Laparoscopic cholecystectomy has replaced open cholecystectomy as the surgical procedure of choice for treating symptomatic gallstones. Whichever approach is used, performing standard cholecystectomy requires safe dissection of the structures in Calot’s triangle. This becomes difficult in the presence of acute or chronic inflammation, dense omental adhesions or gangrene of the gallbladder, resulting in higher rates of bile duct injury [1]. The traditional response to encountering a difficult laparoscopic cholecystectomy procedure is to perform conversion to an open procedure; however, this may result in increased postoperative pain, delayed mobility, prolonged hospitalization, adhesion formation and incisional hernia formation. In addition, conversion does not necessarily improve exposure or facilitate cystic duct identification [2]. Laparoscopic subtotal cholecystectomy (LSC) has been reported to be a safe and feasible alternative to conversion to open surgery during difficult laparoscopic cholecystectomy [1, 36]. These reports describe the use of excision of the anterior wall of the gallbladder, largely as a means of preventing undue bleeding from the gallbladder fossa. The present study assessed the feasibility of performing LSC with operative cholangiography, thus avoiding the need for potentially hazardous dissection in the area of Calot’s triangle and confirming the existence of a common bile duct stone. We herein assessed the safety and effectiveness of this approach.

Materials and methods


All patients who underwent laparoscopic cholecystectomy at our hospital between January 1, 2005 and December 31, 2008 were included in this study. All patients underwent laparoscopic cholecystectomy after recovering from severe inflammation of the gallbladder [7]. The case notes for patients who underwent LSC were retrieved and analyzed for demographic data, operative findings, the duration of the procedure, the duration of hospitalization, complications and long-term outcomes.

Operative procedure

First, we divided the gallbladder neck and Calot’s triangle. After skeletonizing the cystic duct and artery, operative cholangiography was attempted in all patients. The cystic duct and artery were closed using clips or ligation. When significant difficulties were encountered in dissecting the gallbladder neck and Calot’s triangle and further dissection would expose the patient to a higher risk of common bile duct injury or hemorrhage, the cystic duct was not isolated. Total cholecystectomy was performed even if the inflammation was severe. The operative method was changed to subtotal cholecystectomy when the operation was judged to be excessively high risk. We often performed cholangiography by puncturing the gallbladder or cannulating the cystic duct from inside the gallbladder after incising the gallbladder neck wall (Fig. 1). We then gradually excised the anterior wall of the gallbladder and sutured the wall of the gallbladder neck using forceps for laparoscopic surgery (knocked suturing). The inferior wall was cauterized with the electric scalpel to prevent relapse of cholecystolithiasis. A subhepatic drain was often placed.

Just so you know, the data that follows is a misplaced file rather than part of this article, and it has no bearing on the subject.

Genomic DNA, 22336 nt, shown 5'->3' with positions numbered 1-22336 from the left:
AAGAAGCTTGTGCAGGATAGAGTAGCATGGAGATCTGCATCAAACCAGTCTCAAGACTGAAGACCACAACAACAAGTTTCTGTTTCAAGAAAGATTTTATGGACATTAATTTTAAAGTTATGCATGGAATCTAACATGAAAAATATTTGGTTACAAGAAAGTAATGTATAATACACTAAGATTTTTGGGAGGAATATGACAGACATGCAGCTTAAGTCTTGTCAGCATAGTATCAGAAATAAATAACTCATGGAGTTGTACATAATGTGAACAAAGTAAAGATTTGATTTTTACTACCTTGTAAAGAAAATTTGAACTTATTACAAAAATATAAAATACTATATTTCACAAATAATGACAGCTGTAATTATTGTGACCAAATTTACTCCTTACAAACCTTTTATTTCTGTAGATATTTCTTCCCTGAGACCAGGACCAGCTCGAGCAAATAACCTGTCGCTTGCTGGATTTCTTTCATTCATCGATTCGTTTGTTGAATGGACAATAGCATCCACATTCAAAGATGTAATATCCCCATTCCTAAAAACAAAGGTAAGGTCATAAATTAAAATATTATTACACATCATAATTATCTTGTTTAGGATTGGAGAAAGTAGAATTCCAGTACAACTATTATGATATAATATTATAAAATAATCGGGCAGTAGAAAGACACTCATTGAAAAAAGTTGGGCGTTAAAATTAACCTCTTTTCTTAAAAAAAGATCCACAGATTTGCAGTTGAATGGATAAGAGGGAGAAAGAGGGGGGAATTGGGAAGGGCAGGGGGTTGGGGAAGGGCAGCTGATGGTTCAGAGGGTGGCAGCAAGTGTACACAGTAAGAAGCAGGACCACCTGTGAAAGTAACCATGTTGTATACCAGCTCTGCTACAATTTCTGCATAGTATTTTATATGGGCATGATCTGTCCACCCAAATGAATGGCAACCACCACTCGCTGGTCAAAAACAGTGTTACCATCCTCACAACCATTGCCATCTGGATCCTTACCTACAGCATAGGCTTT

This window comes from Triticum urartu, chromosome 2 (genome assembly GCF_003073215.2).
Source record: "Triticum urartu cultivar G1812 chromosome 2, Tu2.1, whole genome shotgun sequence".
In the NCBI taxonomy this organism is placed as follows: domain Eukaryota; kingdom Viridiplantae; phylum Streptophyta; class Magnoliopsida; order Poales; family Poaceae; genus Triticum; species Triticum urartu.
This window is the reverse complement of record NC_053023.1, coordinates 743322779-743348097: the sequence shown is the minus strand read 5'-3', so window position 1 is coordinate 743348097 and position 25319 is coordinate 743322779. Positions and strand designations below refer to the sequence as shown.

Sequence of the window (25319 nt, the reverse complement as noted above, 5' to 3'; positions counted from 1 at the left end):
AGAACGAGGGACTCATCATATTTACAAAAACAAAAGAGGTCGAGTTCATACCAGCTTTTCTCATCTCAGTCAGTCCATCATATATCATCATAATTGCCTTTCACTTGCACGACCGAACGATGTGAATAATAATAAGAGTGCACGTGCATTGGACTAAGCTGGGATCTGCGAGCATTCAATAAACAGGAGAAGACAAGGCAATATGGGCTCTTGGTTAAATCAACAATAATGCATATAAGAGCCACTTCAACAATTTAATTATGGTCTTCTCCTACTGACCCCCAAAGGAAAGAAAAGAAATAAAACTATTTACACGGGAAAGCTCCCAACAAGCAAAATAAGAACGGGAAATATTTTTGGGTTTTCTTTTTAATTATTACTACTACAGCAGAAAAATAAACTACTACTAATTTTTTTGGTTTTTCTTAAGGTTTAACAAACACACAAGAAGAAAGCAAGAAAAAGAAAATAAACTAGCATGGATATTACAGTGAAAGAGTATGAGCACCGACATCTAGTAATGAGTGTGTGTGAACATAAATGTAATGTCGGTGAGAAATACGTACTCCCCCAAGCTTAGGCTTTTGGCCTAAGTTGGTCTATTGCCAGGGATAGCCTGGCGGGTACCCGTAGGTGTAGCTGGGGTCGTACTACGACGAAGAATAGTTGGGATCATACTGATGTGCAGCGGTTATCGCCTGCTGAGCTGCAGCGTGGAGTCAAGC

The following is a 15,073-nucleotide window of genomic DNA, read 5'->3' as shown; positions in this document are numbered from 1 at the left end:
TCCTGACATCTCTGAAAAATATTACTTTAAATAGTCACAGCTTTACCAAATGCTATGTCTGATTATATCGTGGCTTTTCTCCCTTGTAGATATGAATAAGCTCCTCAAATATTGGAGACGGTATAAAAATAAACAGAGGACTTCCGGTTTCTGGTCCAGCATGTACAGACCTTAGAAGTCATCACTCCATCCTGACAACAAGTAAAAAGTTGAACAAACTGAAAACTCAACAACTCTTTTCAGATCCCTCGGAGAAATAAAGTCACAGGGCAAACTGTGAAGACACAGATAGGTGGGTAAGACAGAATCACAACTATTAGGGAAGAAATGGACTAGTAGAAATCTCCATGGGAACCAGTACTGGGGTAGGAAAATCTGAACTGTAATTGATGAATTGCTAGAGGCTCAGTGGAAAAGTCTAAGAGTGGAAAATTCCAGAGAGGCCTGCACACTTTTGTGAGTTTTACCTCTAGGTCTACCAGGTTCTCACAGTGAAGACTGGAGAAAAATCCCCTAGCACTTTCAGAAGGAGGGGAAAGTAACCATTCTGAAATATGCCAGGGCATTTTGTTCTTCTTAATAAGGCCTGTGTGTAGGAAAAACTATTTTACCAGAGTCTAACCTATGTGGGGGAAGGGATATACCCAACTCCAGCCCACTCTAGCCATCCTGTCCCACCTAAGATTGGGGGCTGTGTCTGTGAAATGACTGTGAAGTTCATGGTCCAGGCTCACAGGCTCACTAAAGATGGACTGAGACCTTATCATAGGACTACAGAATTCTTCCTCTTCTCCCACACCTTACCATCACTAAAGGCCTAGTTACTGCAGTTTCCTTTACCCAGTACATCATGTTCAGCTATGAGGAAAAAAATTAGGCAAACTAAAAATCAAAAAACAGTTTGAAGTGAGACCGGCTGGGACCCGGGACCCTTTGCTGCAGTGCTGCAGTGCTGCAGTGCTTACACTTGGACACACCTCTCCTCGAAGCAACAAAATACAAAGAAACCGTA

Fig. 1
figure 1

Laparoscopic subtotal cholecystectomy. The cystic duct is cannulated from inside the gallbladder after incising the gallbladder neck wall


LSC was performed in 26 patients (eight females, 18 males). During the 48-month study period, 246 laparoscopic cholecystectomies were performed at our institution. The incidence of LSC was therefore 10.6 %. The median age at the time of surgery was 69 years (range 43–82 years). The median duration from the onset of symptoms to surgery was 81 days (range 12–231 days). All patients, who were unable to undergo early surgery, were receiving antibiotics and exhibited an acute condition. Percutaneous transhepatic gallbladder drainage (PTGBD) was performed preoperatively in four patients (Table 1). The median operative time was 125 min (range 60–215 min). The median duration of postoperative hospitalization was 6 days (range 3–21 days). Subhepatic drains were placed in 15 patients and remained in situ for a median of 2 days (range 1–3 days). Operative cholangiography was performed in 24 patients. Two patients were unable to undergo this evaluation due to cystic duct obstruction.

Table 1 Patient characteristics

One patient underwent postoperative EST for a retained common bile duct stone diagnosed on operative cholangiography. The underlying pathology was acute cholecystitis in four cases and chronic cholecystitis in 22 cases. No malignancies were found in any case. No complications or conversion to open surgery were encountered (Table 2).

Table 2 Outcomes


Safely dissecting the structures in Calot’s triangle, when treating cases of cholecystitis, can pose a considerable challenge in both laparoscopic and open procedures. During open surgery, partial cholecystectomy with drainage of the gallbladder stump is occasionally used when the tissues in Calot’s triangle prove hostile [8]. As in many other areas of surgical practice, the lessons of open surgery can be relearned and adapted to laparoscopy. The present results show that LSC represents a viable alternative to open conversion when performing dissection of Calot’s triangle is deemed unsafe.